Viennese say 'no thanks' to citrus and melon scented metro trains

Viennese say 'no thanks' to citrus and melon scented metro trains
Copyright UER
Copyright UER
By Cristina Abellan Matamoros with AFP
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Citrus or rose and melon scented metro trains? 'No thanks,' said the Viennese in an online survey.


Does a citrus and grapefruit essence in the metro trains for “energy” appeal to you for your commute?

How about a whiff of sandalwood for “good humour”?

The company running Vienna’s public transit network, Wiener Linien, tested out an entire catalogue of perfumes on two metro lines in order to make them smell nicer for commuters.

But Viennese were not happy. Wiener Linien announced on Monday that they would be discontinuing the experiment after “most commuters voted against the initiative” — 21,000 votes against and 16,000 for — in an online survey.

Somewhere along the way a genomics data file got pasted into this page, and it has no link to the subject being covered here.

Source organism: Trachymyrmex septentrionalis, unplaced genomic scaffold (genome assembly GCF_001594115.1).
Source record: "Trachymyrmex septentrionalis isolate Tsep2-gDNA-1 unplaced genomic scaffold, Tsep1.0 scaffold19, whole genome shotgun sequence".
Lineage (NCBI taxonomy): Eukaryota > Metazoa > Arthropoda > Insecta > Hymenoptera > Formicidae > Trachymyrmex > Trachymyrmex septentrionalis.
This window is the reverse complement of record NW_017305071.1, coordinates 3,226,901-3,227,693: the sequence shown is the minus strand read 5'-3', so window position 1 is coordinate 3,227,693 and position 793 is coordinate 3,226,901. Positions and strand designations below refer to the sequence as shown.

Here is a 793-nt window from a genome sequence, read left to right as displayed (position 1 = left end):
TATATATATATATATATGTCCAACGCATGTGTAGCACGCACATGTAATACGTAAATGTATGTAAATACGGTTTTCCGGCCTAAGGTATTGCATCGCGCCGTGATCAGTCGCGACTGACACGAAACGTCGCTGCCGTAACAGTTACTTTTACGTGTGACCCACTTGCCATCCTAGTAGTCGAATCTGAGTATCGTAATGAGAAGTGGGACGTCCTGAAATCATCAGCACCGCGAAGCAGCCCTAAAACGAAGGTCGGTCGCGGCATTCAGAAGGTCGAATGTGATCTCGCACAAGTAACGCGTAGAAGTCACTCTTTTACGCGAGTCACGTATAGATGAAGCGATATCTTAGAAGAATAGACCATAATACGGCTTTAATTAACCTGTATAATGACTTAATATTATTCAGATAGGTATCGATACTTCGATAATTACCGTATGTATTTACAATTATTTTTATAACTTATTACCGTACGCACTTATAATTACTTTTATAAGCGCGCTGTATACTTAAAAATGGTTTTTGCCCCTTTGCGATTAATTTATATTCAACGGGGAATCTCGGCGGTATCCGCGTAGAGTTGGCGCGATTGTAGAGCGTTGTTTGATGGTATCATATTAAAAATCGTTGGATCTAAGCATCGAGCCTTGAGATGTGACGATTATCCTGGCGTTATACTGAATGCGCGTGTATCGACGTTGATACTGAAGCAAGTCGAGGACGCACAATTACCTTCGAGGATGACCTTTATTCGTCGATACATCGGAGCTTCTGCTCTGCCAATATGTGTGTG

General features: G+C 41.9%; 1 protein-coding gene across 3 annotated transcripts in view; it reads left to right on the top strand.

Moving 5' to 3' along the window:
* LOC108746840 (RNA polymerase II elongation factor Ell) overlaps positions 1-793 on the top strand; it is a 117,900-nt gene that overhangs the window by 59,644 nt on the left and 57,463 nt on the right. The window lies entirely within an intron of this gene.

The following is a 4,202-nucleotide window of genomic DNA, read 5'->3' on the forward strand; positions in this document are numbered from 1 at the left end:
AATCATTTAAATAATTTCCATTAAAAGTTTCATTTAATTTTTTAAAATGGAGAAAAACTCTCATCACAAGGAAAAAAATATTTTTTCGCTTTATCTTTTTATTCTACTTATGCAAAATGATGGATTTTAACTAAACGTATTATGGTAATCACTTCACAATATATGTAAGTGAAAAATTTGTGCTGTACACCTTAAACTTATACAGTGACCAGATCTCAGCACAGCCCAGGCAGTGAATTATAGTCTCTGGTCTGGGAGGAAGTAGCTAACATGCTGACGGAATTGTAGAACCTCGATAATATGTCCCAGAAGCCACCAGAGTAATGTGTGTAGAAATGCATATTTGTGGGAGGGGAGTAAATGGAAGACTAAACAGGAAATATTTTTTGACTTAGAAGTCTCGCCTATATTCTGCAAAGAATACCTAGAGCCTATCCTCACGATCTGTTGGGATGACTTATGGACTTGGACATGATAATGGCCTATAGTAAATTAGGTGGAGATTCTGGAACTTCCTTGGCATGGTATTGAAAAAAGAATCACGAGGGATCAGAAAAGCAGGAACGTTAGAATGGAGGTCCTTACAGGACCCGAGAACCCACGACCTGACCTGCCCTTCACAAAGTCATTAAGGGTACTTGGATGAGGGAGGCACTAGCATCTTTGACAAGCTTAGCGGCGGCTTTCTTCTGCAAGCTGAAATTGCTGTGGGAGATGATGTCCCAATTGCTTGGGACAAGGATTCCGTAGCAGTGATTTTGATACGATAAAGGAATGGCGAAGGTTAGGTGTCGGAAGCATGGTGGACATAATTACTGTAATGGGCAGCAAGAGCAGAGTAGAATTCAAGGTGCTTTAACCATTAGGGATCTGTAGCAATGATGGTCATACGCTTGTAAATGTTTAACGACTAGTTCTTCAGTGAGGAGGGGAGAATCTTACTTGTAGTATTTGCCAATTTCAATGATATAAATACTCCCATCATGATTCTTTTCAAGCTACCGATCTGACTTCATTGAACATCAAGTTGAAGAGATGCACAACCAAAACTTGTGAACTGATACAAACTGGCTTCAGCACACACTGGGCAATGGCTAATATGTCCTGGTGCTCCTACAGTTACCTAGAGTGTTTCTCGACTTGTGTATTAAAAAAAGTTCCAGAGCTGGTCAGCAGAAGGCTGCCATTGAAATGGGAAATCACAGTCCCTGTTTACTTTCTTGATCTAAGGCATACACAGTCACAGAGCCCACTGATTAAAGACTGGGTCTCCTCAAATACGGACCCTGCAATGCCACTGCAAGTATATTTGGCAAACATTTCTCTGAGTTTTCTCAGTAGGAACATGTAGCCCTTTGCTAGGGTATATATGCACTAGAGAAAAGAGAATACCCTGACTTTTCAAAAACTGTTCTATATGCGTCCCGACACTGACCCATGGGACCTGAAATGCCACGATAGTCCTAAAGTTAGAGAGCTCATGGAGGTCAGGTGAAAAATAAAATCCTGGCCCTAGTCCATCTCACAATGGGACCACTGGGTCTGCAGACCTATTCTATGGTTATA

"It seems that the Viennese are quite happy with how their metro smells," said Wiener Linien, which prides itself on finding innovative ways to get more people to use public transport.

Last year, the company successfully implemented a ban on eating in the metro after customers complained about frequent pizza and kebab odours inside the trains.

Reputed worldwide for its cleanliness and reliability, Vienna’s public transport network is used daily by 2.6 million people.

Almost half of Vienna’s population of 1.9 million (822,000 people) have an annual metro card.

The city saw sales of the cards skyrocket after the city’s left-wing municipality lowered their price to €365 in 2012.

The number of annual travel cards now exceeds the number of cars in the capital.

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